0

I would like to define a new equation environment that displays the equation inline, but with its number being displayed at the end of the line (without text between them).

More concretely, the following code:

The quick brown fox jumps over the lazy dog. We have
\begin{equation-inline}
 a + b + c = d.
\end{equation-inline}
Therefore, ...

should output something like this:

enter image description here

Motivation: I am writing a document with some space constraints and I would be able to save a few lines by replacing some display-style centered equations with the above.

There have been quite a lot of questions on labeled inline equations, for example this one or this one, but my question is a bit different: I would like the equation number to be displayed at the end of the line so that it can be easily located.

Thank you in advance for your help!


Update:

With the following definition of equation-inline, the equation is displayed correctly but referencing to it doesn't work:

\documentclass{article}
\usepackage{amsmath}

\newenvironment{equation-inline}{$\stepcounter{equation}}{$\hfill(\theequation)\\}

\begin{document}
    
The quick brown fox jumps over the lazy dog. We have
    \begin{equation-inline}\label{eq:x}
        a + b + c = d.
    \end{equation-inline}
According to~\eqref{eq:x}, we have...

\end{document}

enter image description here

Update 2:

Replacing \stepcounter{equation} in the above with \refstepcounter{equation} works (credit):

\newenvironment{equation-inline}{
    % Put \refstepcounter at the beginning, because
    % package `hyperref' sets the anchor here.
    \refstepcounter{equation}%
    $}{
    $\hfill(\theequation)\\}
3
  • @Zarko I would need the equation number so that I can refer to it later in the document.
    – Khue
    May 20 at 11:01
  • @Zarko Please see the update.
    – Khue
    May 20 at 11:10
  • @Zarko I'm able to make it work now, but not sure if that's the optimal solution.
    – Khue
    May 20 at 11:15
1

Although I disagree stylistically, this is how you could do it:

inline equation tags

\documentclass[fleqn]{article}
\usepackage{amsmath}

\newcommand*\inlineTag{%
    \refstepcounter{equation}%
    \hspace*{0em plus 1fill}\makebox{(\theequation)}%
}

\begin{document}
    
    \section{Option 1 (the manual way)}
    The quick brown fox jumps over the lazy dog.
    %
    \begingroup
        \setlength{\mathindent}{0pt}
        \setlength{\abovedisplayskip}{0pt}
        \setlength{\belowdisplayskip}{0pt}
        \begin{equation}\label{option1}
            \text{The quick brown fox jumps over the lazy dog. We have }    a + b + c = d.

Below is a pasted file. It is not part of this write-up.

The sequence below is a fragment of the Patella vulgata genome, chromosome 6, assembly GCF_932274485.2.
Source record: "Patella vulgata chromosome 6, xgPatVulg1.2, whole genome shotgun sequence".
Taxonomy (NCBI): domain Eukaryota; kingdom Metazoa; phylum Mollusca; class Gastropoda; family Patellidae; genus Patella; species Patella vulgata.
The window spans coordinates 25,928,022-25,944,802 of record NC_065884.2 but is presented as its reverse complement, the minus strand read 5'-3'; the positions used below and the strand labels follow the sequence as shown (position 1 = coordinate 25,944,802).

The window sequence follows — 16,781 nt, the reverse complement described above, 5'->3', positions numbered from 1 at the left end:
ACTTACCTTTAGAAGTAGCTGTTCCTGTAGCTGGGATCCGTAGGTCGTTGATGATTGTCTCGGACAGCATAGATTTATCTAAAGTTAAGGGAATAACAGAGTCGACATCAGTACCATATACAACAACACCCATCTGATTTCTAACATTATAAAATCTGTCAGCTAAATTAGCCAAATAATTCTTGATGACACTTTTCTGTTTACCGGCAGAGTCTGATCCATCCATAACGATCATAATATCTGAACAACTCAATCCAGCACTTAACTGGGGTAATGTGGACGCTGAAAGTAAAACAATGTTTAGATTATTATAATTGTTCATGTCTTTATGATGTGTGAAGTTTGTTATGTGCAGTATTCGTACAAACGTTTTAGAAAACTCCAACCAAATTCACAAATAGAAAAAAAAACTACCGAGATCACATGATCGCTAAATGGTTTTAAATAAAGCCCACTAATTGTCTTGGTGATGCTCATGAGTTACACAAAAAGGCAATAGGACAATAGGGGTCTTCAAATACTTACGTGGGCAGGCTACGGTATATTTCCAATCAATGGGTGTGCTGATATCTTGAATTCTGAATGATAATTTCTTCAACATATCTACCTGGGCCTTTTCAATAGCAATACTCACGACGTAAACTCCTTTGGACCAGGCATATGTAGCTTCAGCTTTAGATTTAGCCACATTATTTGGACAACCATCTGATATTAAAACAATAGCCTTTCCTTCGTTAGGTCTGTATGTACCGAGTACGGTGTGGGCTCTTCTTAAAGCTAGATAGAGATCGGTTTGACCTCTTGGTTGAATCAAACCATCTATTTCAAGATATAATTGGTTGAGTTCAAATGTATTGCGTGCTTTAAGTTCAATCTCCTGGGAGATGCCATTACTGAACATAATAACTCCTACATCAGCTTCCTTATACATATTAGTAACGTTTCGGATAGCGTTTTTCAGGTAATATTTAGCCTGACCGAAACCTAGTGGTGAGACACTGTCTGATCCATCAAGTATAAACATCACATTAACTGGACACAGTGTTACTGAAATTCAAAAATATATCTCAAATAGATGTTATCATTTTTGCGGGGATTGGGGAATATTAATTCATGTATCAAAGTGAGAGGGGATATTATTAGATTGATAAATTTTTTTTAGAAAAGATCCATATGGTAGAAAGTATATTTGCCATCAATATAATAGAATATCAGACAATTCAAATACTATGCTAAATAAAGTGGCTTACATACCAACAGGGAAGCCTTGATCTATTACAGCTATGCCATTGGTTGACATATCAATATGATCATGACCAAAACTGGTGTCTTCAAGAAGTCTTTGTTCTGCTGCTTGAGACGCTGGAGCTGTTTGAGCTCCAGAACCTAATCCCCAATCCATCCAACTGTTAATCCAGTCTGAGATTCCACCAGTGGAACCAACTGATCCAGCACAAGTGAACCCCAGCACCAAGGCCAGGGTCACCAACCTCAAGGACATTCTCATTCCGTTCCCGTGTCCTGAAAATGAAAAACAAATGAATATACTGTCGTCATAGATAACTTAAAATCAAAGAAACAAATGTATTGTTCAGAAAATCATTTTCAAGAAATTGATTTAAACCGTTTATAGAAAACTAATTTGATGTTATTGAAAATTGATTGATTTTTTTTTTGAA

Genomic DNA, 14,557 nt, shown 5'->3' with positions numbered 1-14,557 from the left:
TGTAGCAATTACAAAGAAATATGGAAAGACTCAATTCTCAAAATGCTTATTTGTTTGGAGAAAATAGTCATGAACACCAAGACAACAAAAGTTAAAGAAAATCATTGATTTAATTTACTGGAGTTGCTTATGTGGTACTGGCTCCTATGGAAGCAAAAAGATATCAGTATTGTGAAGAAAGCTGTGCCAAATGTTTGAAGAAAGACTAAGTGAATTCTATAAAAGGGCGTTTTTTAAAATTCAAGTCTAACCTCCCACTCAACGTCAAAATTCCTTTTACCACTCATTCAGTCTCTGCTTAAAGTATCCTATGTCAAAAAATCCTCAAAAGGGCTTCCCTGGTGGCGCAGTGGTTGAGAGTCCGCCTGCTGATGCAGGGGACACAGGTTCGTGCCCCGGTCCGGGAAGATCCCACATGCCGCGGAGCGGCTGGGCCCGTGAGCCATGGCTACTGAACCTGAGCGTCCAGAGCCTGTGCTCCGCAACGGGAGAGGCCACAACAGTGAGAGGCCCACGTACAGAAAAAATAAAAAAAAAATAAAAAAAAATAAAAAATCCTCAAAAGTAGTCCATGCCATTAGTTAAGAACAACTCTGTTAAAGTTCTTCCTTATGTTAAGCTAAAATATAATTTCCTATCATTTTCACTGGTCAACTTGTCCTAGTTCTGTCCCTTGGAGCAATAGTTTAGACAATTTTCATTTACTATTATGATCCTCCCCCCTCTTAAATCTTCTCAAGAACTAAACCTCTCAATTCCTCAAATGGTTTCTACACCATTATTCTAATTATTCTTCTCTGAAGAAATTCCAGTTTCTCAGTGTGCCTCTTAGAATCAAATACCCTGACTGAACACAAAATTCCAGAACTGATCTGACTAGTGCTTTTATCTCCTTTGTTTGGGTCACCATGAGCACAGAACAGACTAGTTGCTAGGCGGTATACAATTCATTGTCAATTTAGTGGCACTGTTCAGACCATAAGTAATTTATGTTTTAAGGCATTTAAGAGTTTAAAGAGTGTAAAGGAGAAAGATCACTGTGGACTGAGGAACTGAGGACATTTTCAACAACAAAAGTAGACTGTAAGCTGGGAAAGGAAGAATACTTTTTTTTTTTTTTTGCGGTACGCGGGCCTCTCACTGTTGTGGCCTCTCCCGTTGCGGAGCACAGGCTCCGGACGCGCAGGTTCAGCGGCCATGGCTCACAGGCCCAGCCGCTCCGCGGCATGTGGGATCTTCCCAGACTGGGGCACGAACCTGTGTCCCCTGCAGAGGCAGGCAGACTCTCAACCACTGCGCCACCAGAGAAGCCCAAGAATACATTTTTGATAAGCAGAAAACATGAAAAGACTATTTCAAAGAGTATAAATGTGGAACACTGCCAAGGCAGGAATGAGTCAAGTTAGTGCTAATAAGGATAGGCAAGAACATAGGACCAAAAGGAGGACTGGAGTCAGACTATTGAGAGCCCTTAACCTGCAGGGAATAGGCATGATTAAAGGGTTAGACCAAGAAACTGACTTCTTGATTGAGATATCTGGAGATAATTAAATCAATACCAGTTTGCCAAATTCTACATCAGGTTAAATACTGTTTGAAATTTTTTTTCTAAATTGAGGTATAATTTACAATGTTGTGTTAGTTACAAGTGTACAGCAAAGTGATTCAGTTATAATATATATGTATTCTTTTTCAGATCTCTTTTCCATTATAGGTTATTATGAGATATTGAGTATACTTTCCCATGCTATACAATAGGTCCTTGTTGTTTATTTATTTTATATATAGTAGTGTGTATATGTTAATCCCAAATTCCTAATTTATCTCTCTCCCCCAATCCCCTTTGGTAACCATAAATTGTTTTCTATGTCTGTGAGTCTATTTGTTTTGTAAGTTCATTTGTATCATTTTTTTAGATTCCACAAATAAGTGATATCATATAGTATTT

\end{equation}
    \endgroup
    Therefore, ...
    \begin{equation}
        a^2+b^2=c^2
    \end{equation}

    \noindent
    The inline equation is \eqref{option1}.

    \section{Option 2 (the automatic way)}
    
    The quick brown fox jumps over the lazy dog.\\
    The quick brown fox jumps over the lazy dog. We have $a + b + c = d.$ \inlineTag\label{option2}\\
    Therefore, ...

    \begin{equation}
        a^2+b^2=c^2
    \end{equation}

    \noindent
    The inline equation is \eqref{option2}.
    
\end{document}

Credit for the right align code to this answer.

2
  • Thanks and +1. Option 1 is not interesting to me, while Option 2 is quite similar to my solution (I prefer using an environment because then I can switch easily between equation and equation-inline).
    – Khue
    May 20 at 11:31
  • You shouldn't leave a blank line before a display; it will foul up the vertical spacing and will allow a page break. And if the text following the display is a continuation of the paragraph, you shouldn't have a blank line there either (and you won't need \noindent). May 20 at 16:27
1

It can be done with the linegoal package, which measures the remaining space on a line (requires two compilations), and nccmath:

\documentclass{article}
\usepackage{linegoal}
\usepackage{nccmath}
\usepackage{lipsum} 

\newenvironment{inlineequation}{%
\minipage{\linegoal}\useshortskip\fleqn[0.5em]\equation}{\endequation\endfleqn\endminipage\linebreak}

\begin{document}

\noindent The quick brown fox jumps over the lazy dog. We have
\begin{inlineequation}
 a + b + c = d.
\end{inlineequation}
\lipsum[11]

\end{document} 

enter image description here

1
  • Interesting solution. Thanks!
    – Khue
    May 20 at 14:03
0

The following does the job:

\newenvironment{equation-inline}{
    % Put \refstepcounter at the beginning, because
    % package `hyperref' sets the anchor here.
    \refstepcounter{equation}%
    $}{
    $\hfill(\theequation)\\}

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